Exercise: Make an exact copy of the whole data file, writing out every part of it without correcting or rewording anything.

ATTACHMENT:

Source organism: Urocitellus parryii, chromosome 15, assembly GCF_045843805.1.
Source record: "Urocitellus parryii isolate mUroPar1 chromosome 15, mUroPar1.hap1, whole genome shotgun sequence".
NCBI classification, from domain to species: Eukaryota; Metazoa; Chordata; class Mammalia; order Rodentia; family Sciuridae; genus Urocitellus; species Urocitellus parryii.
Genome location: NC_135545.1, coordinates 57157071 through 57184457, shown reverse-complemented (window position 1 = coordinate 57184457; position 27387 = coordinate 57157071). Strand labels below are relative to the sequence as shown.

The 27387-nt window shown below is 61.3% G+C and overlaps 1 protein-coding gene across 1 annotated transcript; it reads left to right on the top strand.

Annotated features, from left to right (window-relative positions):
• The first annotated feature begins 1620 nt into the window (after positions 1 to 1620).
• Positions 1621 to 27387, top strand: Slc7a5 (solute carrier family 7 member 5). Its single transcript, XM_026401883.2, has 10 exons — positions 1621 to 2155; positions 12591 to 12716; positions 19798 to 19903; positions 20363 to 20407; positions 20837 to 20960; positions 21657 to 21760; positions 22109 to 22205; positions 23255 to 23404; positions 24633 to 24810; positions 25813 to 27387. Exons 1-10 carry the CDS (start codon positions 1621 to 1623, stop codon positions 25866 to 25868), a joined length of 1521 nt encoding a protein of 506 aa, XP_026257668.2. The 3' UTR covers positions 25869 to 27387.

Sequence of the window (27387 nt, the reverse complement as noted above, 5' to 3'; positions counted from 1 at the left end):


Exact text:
Source organism: Urocitellus parryii, chromosome 15, assembly GCF_045843805.1.
Source record: "Urocitellus parryii isolate mUroPar1 chromosome 15, mUroPar1.hap1, whole genome shotgun sequence".
NCBI classification, from domain to species: Eukaryota; Metazoa; Chordata; class Mammalia; order Rodentia; family Sciuridae; genus Urocitellus; species Urocitellus parryii.
Genome location: NC_135545.1, coordinates 57157071 through 57184457, shown reverse-complemented (window position 1 = coordinate 57184457; position 27387 = coordinate 57157071). Strand labels below are relative to the sequence as shown.

The 27387-nt window shown below is 61.3% G+C and overlaps 1 protein-coding gene across 1 annotated transcript; it reads left to right on the top strand.

Annotated features, from left to right (window-relative positions):
• The first annotated feature begins 1620 nt into the window (after positions 1 to 1620).
• Positions 1621 to 27387, top strand: Slc7a5 (solute carrier family 7 member 5). Its single transcript, XM_026401883.2, has 10 exons — positions 1621 to 2155; positions 12591 to 12716; positions 19798 to 19903; positions 20363 to 20407; positions 20837 to 20960; positions 21657 to 21760; positions 22109 to 22205; positions 23255 to 23404; positions 24633 to 24810; positions 25813 to 27387. Exons 1-10 carry the CDS (start codon positions 1621 to 1623, stop codon positions 25866 to 25868), a joined length of 1521 nt encoding a protein of 506 aa, XP_026257668.2. The 3' UTR covers positions 25869 to 27387.

Sequence of the window (27387 nt, the reverse complement as noted above, 5' to 3'; positions counted from 1 at the left end):